What would a blog be without the Top 5 2017 highlights for the year? Actually these will be highlights from the first 8 months since I didn’t get out much after Labor Day.
#5 Western Tanager
There is something about finally seeing a bird I should have encountered years ago. Seeing the Western Tanager in Colorado wasn’t like seeing the Golden Eagle. I expected the Golden Eagle would be hit or miss. But I have made numerous trips out west and should have seen Western Tanagers previously.
#4 Yellow-billed Cuckoo at Johnson County Park
Over the years I have seen numerous Yellow-billed Cuckoos but never one that stayed out in the open like the one at Johnson County Park last July. As Mike suggested it might have been a young bird or a hungry one.
#3 My First Butterfly ID – Eastern Tiger Swallowtail
Once I started on my Nature Adventure I wondered what would be the first butterfly I’d ID. Appropriate enough it turned out to be an Eastern Tiger Swallowtail. I came across it last May at the end of birding at Laura Hare Nature Preserve. And for a newbie it wasn’t an easy ID. If I hadn’t taken numerous photos I wouldn’t have been able to make the call.
#2 Long-billed Curlew
I can’t emphasis enough the surprise in coming across a shorebird in an arid environment. It just floored me. And especially a large shorebird. Seeing the pair in Western Colorado last June was easily the visual highlight of the year.
#1 Breeding Bird Survey (BBS) Routes
Nothing else I do can compare to the long-term good the BBS routes do for birding. I only wish I was in a position to run a couple more. This was the second year I ran them in Central Indiana and the first year in Western Colorado. My only question is why I didn’t start running them sooner??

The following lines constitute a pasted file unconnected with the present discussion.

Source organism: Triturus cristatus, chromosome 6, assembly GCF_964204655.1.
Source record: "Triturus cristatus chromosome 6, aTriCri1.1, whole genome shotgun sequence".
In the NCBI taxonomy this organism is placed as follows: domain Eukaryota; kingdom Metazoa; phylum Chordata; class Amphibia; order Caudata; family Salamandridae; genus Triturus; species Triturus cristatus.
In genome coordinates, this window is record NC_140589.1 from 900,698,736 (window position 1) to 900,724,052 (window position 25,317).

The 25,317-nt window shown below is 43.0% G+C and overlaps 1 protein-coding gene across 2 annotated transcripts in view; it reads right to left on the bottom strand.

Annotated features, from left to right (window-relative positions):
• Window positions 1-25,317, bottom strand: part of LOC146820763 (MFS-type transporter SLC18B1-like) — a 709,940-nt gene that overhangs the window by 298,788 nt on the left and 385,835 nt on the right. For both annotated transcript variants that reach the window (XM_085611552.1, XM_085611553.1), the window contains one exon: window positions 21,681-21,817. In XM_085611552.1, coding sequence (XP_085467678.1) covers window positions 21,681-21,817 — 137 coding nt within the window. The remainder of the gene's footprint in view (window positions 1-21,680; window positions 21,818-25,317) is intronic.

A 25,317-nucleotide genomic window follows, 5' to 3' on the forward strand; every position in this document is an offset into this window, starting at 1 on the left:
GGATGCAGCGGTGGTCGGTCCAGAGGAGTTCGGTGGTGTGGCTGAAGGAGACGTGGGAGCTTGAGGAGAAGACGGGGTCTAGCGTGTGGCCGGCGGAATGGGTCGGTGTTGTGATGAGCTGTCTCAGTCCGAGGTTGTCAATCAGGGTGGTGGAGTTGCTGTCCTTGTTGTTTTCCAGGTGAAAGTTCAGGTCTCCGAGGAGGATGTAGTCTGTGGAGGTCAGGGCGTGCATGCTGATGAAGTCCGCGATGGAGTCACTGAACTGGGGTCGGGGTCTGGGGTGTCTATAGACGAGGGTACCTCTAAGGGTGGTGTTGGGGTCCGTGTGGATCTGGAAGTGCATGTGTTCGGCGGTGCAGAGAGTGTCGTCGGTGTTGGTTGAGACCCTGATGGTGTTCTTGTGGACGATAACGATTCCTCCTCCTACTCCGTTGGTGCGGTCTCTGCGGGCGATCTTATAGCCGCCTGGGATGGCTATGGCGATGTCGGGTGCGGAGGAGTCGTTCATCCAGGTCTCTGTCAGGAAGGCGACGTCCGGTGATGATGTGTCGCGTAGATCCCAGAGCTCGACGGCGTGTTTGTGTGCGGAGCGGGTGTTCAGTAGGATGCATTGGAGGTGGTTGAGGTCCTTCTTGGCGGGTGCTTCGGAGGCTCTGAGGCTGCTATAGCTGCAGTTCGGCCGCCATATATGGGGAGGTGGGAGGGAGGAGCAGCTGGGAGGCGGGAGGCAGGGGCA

Back in April I blogged about the process to slowly diverse away from birds 100% and on to other Natural History organisms like butterflies and trees. Time for a Natural History Update.
With concentration on birds during migration it probably wasn’t the best time to start diverting. But I did get a good enough feel on the few times I went out to know how to proceed. So this summer I’ll devote more time to each.
First let me say birding helped the learning curve with both. Unlike when I started birding I now know to check status and distribution. I have made wrong guesses on butterflies but looking at status and distribution helped to greatly narrow the field. And to a lesser extent it’s true with trees but people have planted them in all sorts of places so it doesn’t hold as true.
I haven’t got the knack of how to see butterflies and should go with a seasoned veteran like when I started birding. Back then our local Audubon Field Trips brought to life what I was learning in the Field Guides. Eventually the Law of Diminishing Returns took over because what I picked up was less over time. But I still enjoyed the group.
For now I’m going to fumble around with butterflies to see what I don’t know and then go with some “old-hands” to show how it should be done.
Trees have been easier since leaves started growing. The problem is looking at the branches up high to check the info in the field guides. And in my opinion the field guides aren’t has helpful as the butterfly field guides. But I’ll get there.
Now for a few butterfly photos.
I think I have them correct but like with my bird photos, please correct me if wrong. Only way to learn is to try.
And I already realize I’m noticing and trying to name butterflies and trees as I see them!